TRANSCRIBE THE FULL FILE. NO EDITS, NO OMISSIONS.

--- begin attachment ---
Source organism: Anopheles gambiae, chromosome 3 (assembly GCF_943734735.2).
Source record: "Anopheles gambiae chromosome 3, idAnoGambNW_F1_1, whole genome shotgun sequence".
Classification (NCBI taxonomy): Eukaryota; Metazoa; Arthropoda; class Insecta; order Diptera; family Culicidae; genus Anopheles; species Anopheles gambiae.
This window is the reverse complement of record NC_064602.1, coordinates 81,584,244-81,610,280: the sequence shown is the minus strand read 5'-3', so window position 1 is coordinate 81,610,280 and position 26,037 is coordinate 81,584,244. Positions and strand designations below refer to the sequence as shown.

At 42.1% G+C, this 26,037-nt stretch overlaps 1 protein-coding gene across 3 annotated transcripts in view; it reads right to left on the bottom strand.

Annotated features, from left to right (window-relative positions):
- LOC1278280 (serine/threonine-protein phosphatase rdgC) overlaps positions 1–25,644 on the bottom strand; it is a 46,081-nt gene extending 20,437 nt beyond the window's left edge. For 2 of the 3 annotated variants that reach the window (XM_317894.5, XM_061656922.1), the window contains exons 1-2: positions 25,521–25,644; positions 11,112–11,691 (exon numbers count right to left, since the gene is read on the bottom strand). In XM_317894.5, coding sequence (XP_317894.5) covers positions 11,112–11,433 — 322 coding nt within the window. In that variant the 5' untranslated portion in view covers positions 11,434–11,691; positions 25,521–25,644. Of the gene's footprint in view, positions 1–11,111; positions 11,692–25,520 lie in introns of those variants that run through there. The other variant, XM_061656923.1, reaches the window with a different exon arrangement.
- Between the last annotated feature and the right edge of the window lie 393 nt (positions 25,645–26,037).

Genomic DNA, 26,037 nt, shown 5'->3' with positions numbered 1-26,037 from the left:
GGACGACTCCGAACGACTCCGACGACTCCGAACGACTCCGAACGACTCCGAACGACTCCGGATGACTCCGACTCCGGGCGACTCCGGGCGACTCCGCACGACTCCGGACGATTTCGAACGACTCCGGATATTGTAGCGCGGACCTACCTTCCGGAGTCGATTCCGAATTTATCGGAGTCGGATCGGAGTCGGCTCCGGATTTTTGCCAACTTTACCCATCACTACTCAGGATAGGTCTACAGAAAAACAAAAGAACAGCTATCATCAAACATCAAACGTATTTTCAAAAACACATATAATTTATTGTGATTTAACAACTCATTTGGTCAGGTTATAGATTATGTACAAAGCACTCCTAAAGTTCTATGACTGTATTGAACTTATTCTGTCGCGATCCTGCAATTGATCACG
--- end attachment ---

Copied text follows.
Source organism: Anopheles gambiae, chromosome 3 (assembly GCF_943734735.2).
Source record: "Anopheles gambiae chromosome 3, idAnoGambNW_F1_1, whole genome shotgun sequence".
Classification (NCBI taxonomy): Eukaryota; Metazoa; Arthropoda; class Insecta; order Diptera; family Culicidae; genus Anopheles; species Anopheles gambiae.
This window is the reverse complement of record NC_064602.1, coordinates 81,584,244-81,610,280: the sequence shown is the minus strand read 5'-3', so window position 1 is coordinate 81,610,280 and position 26,037 is coordinate 81,584,244. Positions and strand designations below refer to the sequence as shown.

At 42.1% G+C, this 26,037-nt stretch overlaps 1 protein-coding gene across 3 annotated transcripts in view; it reads right to left on the bottom strand.

Annotated features, from left to right (window-relative positions):
- LOC1278280 (serine/threonine-protein phosphatase rdgC) overlaps positions 1–25,644 on the bottom strand; it is a 46,081-nt gene extending 20,437 nt beyond the window's left edge. For 2 of the 3 annotated variants that reach the window (XM_317894.5, XM_061656922.1), the window contains exons 1-2: positions 25,521–25,644; positions 11,112–11,691 (exon numbers count right to left, since the gene is read on the bottom strand). In XM_317894.5, coding sequence (XP_317894.5) covers positions 11,112–11,433 — 322 coding nt within the window. In that variant the 5' untranslated portion in view covers positions 11,434–11,691; positions 25,521–25,644. Of the gene's footprint in view, positions 1–11,111; positions 11,692–25,520 lie in introns of those variants that run through there. The other variant, XM_061656923.1, reaches the window with a different exon arrangement.
- Between the last annotated feature and the right edge of the window lie 393 nt (positions 25,645–26,037).

Genomic DNA, 26,037 nt, shown 5'->3' with positions numbered 1-26,037 from the left:
GGACGACTCCGAACGACTCCGACGACTCCGAACGACTCCGAACGACTCCGAACGACTCCGGATGACTCCGACTCCGGGCGACTCCGGGCGACTCCGCACGACTCCGGACGATTTCGAACGACTCCGGATATTGTAGCGCGGACCTACCTTCCGGAGTCGATTCCGAATTTATCGGAGTCGGATCGGAGTCGGCTCCGGATTTTTGCCAACTTTACCCATCACTACTCAGGATAGGTCTACAGAAAAACAAAAGAACAGCTATCATCAAACATCAAACGTATTTTCAAAAACACATATAATTTATTGTGATTTAACAACTCATTTGGTCAGGTTATAGATTATGTACAAAGCACTCCTAAAGTTCTATGACTGTATTGAACTTATTCTGTCGCGATCCTGCAATTGATCACG